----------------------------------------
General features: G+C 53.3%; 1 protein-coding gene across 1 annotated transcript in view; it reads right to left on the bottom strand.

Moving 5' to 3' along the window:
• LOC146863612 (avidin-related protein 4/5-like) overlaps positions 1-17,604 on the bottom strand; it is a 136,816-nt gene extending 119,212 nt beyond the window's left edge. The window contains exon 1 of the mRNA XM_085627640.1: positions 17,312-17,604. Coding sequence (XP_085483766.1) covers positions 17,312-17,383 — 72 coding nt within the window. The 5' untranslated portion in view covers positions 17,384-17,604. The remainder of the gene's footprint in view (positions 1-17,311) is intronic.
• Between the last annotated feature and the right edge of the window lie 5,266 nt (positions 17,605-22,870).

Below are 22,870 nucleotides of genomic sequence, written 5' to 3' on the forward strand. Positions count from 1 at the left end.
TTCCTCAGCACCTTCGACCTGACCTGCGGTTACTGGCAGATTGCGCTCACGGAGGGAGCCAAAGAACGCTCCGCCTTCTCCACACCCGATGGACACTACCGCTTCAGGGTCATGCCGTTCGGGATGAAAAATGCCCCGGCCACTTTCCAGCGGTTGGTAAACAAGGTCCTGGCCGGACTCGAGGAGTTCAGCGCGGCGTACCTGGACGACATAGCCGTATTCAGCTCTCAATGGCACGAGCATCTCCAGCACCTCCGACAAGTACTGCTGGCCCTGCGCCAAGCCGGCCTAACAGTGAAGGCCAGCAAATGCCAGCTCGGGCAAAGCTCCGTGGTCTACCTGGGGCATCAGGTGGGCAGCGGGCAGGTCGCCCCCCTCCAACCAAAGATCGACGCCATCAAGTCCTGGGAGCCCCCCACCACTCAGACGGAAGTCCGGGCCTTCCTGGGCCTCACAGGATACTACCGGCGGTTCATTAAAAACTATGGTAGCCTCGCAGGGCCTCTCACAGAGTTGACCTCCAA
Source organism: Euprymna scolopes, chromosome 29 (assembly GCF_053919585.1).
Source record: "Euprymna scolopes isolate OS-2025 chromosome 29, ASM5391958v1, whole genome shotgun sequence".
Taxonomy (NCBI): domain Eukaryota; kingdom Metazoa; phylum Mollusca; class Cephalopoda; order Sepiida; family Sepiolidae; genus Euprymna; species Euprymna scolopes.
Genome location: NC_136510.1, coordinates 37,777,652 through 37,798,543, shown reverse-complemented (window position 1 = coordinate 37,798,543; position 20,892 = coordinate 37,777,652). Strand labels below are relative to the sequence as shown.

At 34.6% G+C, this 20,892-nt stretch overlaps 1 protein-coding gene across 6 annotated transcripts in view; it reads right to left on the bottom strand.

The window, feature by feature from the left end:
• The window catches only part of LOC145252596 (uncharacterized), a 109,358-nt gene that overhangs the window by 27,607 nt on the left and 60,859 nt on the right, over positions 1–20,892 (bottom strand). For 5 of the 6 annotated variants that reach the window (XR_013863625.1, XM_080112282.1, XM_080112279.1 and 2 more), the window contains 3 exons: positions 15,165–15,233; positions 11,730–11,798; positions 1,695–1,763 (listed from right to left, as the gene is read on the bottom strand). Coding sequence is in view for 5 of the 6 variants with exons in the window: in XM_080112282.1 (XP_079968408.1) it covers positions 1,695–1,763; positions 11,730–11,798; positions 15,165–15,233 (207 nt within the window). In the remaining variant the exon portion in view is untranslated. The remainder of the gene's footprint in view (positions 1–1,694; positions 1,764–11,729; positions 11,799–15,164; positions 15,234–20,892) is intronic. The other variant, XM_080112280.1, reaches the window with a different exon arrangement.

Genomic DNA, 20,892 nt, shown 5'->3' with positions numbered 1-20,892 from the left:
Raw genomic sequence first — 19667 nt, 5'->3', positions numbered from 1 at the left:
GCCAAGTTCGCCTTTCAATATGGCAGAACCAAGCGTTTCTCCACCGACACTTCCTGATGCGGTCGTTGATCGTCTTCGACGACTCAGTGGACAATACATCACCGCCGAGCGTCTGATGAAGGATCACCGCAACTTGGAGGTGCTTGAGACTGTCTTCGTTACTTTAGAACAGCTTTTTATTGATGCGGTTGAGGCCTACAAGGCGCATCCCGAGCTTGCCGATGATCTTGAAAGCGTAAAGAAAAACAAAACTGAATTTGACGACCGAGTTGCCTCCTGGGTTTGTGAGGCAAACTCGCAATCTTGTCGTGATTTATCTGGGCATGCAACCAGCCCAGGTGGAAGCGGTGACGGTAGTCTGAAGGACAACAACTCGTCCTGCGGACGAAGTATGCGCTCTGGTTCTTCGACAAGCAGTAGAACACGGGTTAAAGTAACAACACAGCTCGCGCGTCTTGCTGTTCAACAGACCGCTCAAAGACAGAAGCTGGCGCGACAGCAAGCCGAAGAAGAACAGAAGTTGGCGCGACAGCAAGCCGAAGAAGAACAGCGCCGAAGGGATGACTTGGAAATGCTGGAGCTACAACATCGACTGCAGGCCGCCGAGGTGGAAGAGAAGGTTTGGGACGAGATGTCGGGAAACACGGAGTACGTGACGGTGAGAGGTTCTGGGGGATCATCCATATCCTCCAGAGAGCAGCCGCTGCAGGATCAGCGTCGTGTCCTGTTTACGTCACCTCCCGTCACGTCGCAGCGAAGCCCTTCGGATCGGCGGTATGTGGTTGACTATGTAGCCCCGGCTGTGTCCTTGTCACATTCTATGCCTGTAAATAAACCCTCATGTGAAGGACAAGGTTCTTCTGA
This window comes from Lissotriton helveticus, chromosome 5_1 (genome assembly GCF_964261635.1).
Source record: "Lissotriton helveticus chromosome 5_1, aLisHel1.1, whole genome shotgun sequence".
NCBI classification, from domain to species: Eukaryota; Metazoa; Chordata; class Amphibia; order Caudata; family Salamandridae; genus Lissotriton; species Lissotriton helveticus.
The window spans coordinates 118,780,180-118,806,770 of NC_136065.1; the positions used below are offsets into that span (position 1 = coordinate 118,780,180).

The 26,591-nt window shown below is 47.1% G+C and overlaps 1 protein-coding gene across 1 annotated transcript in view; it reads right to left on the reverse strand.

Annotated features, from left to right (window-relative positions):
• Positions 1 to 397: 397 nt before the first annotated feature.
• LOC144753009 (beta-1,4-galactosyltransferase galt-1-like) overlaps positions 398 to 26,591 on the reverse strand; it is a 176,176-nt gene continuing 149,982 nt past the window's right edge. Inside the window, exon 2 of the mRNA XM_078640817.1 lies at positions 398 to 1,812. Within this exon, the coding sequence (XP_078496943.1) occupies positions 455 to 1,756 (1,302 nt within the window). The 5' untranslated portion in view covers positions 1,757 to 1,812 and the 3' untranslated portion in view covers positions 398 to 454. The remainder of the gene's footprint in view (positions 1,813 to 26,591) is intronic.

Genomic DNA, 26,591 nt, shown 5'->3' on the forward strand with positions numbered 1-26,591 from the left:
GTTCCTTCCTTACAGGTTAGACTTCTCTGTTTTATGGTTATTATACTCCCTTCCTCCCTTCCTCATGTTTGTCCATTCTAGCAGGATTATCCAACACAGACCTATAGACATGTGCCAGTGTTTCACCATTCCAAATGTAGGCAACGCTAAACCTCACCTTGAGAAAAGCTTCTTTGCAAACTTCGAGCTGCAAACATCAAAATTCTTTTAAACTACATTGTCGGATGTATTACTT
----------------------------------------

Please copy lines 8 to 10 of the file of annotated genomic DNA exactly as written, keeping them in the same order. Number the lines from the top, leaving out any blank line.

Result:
Source record: "Euprymna scolopes isolate OS-2025 chromosome 29, ASM5391958v1, whole genome shotgun sequence".
Taxonomy (NCBI): domain Eukaryota; kingdom Metazoa; phylum Mollusca; class Cephalopoda; order Sepiida; family Sepiolidae; genus Euprymna; species Euprymna scolopes.
Genome location: NC_136510.1, coordinates 37,777,652 through 37,798,543, shown reverse-complemented (window position 1 = coordinate 37,798,543; position 20,892 = coordinate 37,777,652). Strand labels below are relative to the sequence as shown.